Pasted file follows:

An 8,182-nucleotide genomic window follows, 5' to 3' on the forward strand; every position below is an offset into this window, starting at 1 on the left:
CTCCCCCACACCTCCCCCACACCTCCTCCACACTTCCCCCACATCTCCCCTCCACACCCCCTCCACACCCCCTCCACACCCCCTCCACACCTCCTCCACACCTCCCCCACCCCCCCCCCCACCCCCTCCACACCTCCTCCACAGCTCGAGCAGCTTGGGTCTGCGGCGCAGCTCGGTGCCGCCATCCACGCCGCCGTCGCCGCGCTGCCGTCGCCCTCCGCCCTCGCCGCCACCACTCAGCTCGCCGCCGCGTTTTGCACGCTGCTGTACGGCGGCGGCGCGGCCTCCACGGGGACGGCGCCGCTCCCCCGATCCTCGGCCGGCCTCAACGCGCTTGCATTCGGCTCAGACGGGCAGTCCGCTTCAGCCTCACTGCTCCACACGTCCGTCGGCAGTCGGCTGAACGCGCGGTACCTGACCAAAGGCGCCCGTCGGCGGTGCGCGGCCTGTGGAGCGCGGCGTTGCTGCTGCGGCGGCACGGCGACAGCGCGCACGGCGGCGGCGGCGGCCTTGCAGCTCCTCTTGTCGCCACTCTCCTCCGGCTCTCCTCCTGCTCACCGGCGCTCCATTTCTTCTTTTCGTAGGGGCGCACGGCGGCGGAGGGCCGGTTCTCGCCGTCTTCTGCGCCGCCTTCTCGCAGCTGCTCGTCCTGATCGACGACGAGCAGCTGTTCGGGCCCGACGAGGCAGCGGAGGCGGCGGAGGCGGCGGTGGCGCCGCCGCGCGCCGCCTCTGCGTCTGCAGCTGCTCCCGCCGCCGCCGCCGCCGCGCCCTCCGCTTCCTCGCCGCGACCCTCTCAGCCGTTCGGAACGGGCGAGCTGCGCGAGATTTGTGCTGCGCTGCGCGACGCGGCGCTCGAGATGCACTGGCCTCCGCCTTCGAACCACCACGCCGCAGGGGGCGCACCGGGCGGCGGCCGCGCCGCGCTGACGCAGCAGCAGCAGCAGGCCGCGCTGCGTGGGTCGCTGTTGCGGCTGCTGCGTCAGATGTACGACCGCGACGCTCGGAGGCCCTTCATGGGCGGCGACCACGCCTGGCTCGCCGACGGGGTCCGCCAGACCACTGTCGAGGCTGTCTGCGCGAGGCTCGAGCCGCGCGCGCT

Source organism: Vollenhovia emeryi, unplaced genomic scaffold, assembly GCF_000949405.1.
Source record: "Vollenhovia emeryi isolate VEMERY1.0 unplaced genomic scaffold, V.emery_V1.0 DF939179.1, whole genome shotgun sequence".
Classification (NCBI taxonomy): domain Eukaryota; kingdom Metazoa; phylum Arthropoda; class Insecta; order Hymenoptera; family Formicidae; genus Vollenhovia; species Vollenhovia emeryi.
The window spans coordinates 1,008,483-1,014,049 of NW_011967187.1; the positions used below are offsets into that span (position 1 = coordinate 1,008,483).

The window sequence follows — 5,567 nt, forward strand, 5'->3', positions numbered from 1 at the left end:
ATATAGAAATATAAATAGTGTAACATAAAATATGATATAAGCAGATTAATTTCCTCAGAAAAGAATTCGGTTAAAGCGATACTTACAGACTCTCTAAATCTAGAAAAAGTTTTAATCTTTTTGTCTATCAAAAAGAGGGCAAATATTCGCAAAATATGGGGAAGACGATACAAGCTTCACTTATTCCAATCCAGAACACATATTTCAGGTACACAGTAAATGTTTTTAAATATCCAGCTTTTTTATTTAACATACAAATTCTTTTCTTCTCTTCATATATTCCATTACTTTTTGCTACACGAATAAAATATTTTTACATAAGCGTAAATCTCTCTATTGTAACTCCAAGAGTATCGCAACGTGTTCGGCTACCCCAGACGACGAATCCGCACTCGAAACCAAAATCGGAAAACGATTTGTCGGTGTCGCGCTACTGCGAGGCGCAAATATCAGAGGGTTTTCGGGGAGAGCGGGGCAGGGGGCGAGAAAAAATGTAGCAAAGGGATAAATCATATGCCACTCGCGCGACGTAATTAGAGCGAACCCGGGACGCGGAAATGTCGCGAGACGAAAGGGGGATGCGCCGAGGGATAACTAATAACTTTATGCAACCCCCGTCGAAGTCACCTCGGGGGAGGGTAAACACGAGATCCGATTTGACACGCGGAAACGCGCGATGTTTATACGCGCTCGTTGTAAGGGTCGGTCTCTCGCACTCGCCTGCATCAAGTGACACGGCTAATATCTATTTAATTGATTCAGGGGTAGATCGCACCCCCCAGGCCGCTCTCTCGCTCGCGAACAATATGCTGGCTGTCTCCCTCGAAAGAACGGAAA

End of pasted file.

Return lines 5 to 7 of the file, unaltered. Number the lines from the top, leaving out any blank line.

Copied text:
Classification (NCBI taxonomy): domain Eukaryota; kingdom Metazoa; phylum Arthropoda; class Insecta; order Hymenoptera; family Formicidae; genus Vollenhovia; species Vollenhovia emeryi.
The window spans coordinates 1,008,483-1,014,049 of NW_011967187.1; the positions used below are offsets into that span (position 1 = coordinate 1,008,483).

The window sequence follows — 5,567 nt, forward strand, 5'->3', positions numbered from 1 at the left end: